Bacterial Reaction Centers With New Photochemical Properties Bacterial Reaction Centers With New Photochemical Properties The research of Professor James Allen, along with Dr. JoAnn Williams and their team, focuses on elucidating the factors that give photosynthetic organisms the ability to convert light into chemical energy. The overall objective of this project is to engineer novel metal clusters that can catalyze light-induced oxidation reactions. Their research builds on a solid base of NSF-supported work in adding functions to a model photosynthetic system, the bacterial reaction center. Previously, they have constructed reaction centers that contain a metal-binding site where manganese is oxidized in a high-potential light-driven reaction. This project will be taken to a new level by protein designs using two complementary approaches to achieve the goal of introducing multinuclear manganese clusters to the reaction center. One method combines reaction centers with small synthetic proteins containing dinuclear manganese centers, allowing tests of electron transfer between the synthetic and natural proteins. A second strategy takes advantage of the structural similarity between the reaction centers and photosystem II. In these designs, reaction centers will be modified to add domains that in photosystem II interact with the tetranuclear manganese cluster where water oxidation occurs. A variety of experimental techniques are available in their laboratory and those of their collaborators to probe the activity of multi-nuclear manganese clusters in reaction centers. The ability of the cofactors to perform specific light-induced reactions will be correlated with critical properties such as the binding, oxidation states, electron transfer rates, and structures. The studies should yield insight into the requirements needed for metal clusters to perform complex multi-electron reactions. In all photosynthetic systems, the primary energy transduction event is the light-induced generation of a charge-separated state in a pigment-protein complex. Detailed spectroscopic studies and three-dimensional structures of these complexes form a firm foundation for understanding many of their functions. However, the mechanism by which the manganese cluster of photosystem II catalyzes the essential biological process of water oxidation is a major outstanding question in the field. Thus this project is directed towards dissecting this capacity. The bacterial reaction center will serve as a platform to recreate features of the manganese cluster of photosystem II in a well-defined protein environment. Characterization of key properties of a variety of manganese clusters should reveal common motifs in metal clusters that facilitate oxidation reactions. Overall, the insight gained from these studies should help establish molecular concepts that explain how manganese cofactors in proteins efficiently perform intricate chemical reactions, as well as lead to the development of novel biological systems that can accomplish beneficial light-directed catalytic processes. The research of Professor Allen and Dr. Williams in using protein design to answer fundamental scientific questions about photosynthetic reactions serves as a springboard towards achieving diverse participation in scientific research, fresh perspectives in undergraduate education, and a well-prepared science workforce. The means of achieving these ends are multifaceted. To overcome traditional low graduation rates and limited participation in science degree programs, they provide students from a local community college with a personal research experience in a supportive environment that encourages their continuation in science. The PI and a graduate student are taking part in a program to increase the number of underrepresented students who earn a PhD. To integrate reseach and education, an undergraduate textbook emphasizing problem solving is under development. To improve preparation for the broader scientific research enterprise, they will initiate instruction in career planning for graduate students and create an infrastructure to facilitate access to professional development resources.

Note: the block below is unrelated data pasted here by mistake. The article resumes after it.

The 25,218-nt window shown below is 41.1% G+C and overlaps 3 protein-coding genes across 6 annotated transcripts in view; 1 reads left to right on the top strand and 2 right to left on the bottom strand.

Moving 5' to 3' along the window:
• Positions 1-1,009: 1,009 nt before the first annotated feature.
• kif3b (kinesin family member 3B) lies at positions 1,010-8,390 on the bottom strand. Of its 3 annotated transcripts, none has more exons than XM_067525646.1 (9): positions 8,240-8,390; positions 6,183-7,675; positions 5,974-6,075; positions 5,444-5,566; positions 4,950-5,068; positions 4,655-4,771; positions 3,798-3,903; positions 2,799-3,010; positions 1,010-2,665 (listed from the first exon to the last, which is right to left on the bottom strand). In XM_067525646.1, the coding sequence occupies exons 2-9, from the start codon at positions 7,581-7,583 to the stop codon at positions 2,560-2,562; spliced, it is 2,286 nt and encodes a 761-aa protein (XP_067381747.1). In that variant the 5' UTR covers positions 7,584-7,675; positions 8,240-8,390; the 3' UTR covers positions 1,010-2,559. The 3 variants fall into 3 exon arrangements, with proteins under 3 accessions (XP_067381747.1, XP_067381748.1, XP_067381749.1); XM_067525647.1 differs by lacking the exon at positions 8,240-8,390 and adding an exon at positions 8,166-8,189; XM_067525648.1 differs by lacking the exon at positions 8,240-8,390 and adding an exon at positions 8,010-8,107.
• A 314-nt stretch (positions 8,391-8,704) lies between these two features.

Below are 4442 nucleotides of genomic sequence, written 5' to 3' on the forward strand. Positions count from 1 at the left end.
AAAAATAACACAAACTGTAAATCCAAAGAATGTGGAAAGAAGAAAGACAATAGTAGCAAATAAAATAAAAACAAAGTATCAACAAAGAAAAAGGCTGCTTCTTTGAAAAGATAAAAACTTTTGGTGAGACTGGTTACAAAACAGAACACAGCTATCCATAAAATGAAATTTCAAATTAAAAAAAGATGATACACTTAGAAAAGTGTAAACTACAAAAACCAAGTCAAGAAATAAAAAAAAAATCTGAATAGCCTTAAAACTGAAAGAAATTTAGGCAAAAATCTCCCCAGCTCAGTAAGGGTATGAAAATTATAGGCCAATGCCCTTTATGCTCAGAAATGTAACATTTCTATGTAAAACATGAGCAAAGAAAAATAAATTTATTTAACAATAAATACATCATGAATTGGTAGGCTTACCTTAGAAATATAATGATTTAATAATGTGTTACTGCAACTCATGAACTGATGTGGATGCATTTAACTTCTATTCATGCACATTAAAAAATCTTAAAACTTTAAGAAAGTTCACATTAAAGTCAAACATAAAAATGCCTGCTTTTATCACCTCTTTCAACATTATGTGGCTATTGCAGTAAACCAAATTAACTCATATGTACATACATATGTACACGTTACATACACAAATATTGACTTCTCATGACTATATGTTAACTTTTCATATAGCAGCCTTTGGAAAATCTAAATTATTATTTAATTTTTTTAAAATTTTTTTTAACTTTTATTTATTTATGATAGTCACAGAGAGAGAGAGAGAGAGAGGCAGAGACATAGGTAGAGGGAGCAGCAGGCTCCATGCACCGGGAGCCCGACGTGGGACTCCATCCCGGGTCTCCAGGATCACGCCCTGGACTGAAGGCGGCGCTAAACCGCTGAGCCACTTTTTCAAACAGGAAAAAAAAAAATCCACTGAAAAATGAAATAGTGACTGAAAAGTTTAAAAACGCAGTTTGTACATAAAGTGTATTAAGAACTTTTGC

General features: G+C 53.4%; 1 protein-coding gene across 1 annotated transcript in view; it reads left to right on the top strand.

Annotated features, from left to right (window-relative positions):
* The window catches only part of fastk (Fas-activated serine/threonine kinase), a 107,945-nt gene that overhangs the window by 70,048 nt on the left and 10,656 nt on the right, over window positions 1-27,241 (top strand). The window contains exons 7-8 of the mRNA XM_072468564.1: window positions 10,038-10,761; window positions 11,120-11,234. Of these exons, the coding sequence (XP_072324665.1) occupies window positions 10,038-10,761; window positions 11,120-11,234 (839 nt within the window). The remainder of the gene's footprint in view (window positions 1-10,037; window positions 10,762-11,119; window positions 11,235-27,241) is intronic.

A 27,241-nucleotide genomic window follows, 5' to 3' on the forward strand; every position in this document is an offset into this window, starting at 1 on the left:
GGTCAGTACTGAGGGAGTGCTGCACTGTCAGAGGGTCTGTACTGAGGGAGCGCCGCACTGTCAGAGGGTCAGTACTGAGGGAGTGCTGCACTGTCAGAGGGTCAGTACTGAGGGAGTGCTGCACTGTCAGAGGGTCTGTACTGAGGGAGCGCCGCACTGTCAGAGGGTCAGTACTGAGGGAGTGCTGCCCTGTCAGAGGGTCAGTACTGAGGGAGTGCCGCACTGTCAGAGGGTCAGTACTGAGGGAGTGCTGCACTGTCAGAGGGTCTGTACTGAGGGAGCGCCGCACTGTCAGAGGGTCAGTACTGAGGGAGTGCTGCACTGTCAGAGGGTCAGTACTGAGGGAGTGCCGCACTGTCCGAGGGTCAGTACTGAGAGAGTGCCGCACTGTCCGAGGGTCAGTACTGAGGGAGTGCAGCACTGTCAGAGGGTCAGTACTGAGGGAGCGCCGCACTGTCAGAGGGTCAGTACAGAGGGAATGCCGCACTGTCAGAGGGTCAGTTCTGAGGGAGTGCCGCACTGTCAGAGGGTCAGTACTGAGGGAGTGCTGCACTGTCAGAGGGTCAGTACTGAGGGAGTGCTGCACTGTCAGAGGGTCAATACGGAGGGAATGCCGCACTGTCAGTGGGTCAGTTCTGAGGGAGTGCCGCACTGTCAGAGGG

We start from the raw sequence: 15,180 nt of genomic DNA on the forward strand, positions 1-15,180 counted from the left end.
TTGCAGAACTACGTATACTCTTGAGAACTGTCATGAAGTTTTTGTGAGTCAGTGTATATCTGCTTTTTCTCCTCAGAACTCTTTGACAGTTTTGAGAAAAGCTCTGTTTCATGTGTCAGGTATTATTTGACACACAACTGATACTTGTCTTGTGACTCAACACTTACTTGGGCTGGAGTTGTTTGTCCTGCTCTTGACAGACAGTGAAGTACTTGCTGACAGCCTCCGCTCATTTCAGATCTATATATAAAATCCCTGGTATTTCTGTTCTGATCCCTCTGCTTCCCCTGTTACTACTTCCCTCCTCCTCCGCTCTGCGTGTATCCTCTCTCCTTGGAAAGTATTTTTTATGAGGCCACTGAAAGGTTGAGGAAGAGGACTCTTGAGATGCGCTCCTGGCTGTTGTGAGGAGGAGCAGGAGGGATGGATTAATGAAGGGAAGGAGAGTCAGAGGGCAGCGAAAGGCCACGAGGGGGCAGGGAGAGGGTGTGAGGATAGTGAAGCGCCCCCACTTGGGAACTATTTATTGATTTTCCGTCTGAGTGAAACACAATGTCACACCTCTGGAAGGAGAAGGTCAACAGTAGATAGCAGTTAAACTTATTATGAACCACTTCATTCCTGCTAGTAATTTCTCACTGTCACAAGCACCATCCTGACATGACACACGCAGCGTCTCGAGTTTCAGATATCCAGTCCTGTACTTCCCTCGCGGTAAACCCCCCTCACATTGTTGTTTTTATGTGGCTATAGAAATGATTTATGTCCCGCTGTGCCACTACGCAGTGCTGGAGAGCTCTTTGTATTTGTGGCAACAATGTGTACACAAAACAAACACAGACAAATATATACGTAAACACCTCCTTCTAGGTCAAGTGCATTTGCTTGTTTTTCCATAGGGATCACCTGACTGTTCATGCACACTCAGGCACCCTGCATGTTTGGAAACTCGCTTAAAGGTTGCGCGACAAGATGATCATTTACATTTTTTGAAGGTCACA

|Effective start/end date||8/1/15 → 7/31/19|
- National Science Foundation (NSF): $658,512.00
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